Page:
Prominent Climate Researcher to Speak on Global Warming March 5

As the federal government moves forward with plans to invest in renewable energy, questions persist about the Earth’s climate: Is our climate dramatically changing? And, if it is, are humans or natural variations in climate or other causes responsible?  

A recent Intergovernmental Panel on Climate Change (IPCC) report – after which the IPCC and Al Gore won the 2007 Nobel Peace Prize – convinced most climate scientists that man is indeed changing the climate and that significant global warming is occurring, Yet some scientists remain skeptical.

Warren M. Washington, a leading expert in atmospheric science and climate research, will address these questions during a presentation at the University of Houston Thursday, March 5. His talk is free and open to the public.

Washington is senior scientist and head of the Climate Change Research Section in the Climate and Global Dynamics Division at the National Center for Atmospheric Research (NCAR), Boulder, Colo. He will speak 4-5:30 p.m. in the Science and Engineering Classroom Building Auditorium (Room 100).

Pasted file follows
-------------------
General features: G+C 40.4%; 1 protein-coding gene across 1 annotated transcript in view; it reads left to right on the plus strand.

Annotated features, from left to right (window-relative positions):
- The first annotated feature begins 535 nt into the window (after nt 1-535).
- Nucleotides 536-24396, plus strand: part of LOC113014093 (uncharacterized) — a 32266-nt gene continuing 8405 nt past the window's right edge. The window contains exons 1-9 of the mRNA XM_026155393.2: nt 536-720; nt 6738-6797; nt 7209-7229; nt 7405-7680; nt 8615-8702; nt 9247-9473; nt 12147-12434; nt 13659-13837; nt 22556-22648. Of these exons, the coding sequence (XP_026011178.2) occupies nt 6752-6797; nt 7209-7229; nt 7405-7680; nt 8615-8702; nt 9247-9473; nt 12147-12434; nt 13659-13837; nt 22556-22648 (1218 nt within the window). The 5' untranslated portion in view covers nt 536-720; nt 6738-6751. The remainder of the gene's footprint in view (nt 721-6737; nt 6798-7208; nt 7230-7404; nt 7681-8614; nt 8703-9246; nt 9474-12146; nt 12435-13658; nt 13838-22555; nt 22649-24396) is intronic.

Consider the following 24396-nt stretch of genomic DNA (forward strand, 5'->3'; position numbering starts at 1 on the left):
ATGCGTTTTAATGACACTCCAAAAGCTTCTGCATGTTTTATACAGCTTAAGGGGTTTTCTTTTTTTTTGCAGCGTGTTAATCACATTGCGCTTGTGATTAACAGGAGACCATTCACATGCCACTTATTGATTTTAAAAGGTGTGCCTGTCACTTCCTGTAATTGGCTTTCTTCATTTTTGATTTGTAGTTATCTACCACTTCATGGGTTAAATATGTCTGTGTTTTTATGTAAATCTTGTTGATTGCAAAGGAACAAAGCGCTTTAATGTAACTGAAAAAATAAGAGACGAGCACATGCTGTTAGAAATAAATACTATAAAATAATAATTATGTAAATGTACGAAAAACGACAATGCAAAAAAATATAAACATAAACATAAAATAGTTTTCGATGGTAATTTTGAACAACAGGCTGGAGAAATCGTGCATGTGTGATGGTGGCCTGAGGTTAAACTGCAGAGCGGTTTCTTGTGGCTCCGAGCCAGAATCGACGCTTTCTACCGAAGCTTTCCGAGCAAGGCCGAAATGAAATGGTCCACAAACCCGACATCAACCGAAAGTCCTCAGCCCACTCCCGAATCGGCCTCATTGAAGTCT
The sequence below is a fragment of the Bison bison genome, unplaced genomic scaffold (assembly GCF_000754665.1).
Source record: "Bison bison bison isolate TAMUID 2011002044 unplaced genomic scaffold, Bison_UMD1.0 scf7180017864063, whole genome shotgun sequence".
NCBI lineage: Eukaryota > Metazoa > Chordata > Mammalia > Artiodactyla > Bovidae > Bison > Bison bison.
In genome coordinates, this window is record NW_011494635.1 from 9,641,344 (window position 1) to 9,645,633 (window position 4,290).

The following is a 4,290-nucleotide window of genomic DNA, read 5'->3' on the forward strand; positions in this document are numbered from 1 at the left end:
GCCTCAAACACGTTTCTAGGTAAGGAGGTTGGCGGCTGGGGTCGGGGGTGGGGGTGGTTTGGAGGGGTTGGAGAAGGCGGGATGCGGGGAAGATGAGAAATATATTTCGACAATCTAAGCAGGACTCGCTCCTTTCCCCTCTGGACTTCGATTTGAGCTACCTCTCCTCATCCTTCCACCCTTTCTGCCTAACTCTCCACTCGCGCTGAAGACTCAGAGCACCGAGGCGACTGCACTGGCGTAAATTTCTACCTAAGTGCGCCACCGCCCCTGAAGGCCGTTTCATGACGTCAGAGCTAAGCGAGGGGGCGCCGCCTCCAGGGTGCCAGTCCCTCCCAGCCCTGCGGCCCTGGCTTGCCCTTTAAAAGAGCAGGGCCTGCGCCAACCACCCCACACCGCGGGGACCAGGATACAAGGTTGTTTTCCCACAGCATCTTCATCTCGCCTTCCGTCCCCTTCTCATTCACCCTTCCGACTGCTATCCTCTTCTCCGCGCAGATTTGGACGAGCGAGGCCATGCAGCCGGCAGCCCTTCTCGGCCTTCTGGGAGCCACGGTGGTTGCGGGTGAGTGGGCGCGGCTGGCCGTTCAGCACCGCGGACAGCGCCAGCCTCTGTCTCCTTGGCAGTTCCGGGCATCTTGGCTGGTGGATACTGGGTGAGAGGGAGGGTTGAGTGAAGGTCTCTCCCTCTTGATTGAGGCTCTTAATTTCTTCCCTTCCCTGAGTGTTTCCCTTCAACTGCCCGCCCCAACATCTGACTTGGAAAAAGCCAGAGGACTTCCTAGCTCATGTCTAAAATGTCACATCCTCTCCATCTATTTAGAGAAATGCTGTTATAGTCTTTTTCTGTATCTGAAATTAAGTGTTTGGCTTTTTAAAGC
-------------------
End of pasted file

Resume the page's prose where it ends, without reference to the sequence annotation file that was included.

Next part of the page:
His talk is titled "20th and 21st Century Climate Change: Computer Modeling, Societal Impacts and Environmental Justice." He will present recently observed 20th-century climate changes and compare those observations with climate model simulations that extend into the 21st century and beyond. He will describe what information goes into climate models. Washington also will show computer simulations of future climate change if society shifts from a fossil fuel-based energy strategy to one based on increased conservation and renewable energy, including nuclear power.

Washington also will discuss scientific uncertainties and societal impacts, policy options that include geoengineering of the climate, and environmental justice.

Washington, who specializes in computer modeling of the climate, is one of only a few black atmospheric scientists. He has served in a number of advisory roles to U.S. presidents and the federal government. Beginning in 1995, President Clinton appointed him to two six-year terms on the National Science Board, which helps oversee the National Science Foundation and advises the executive branch and Congress on science-related matters.

Washington's talk is part of the College of Natural Sciences and Mathematics Dean's Lecture Series. The NSM Office of the Dean, the Alliance for Graduate Education and the Professorate and the Houston-Louis Stokes Alliance for Minority Participation sponsor the lectures, which are designed to expose minority students to the possibilities of research and encourage them to pursue graduate studies in science and engineering.

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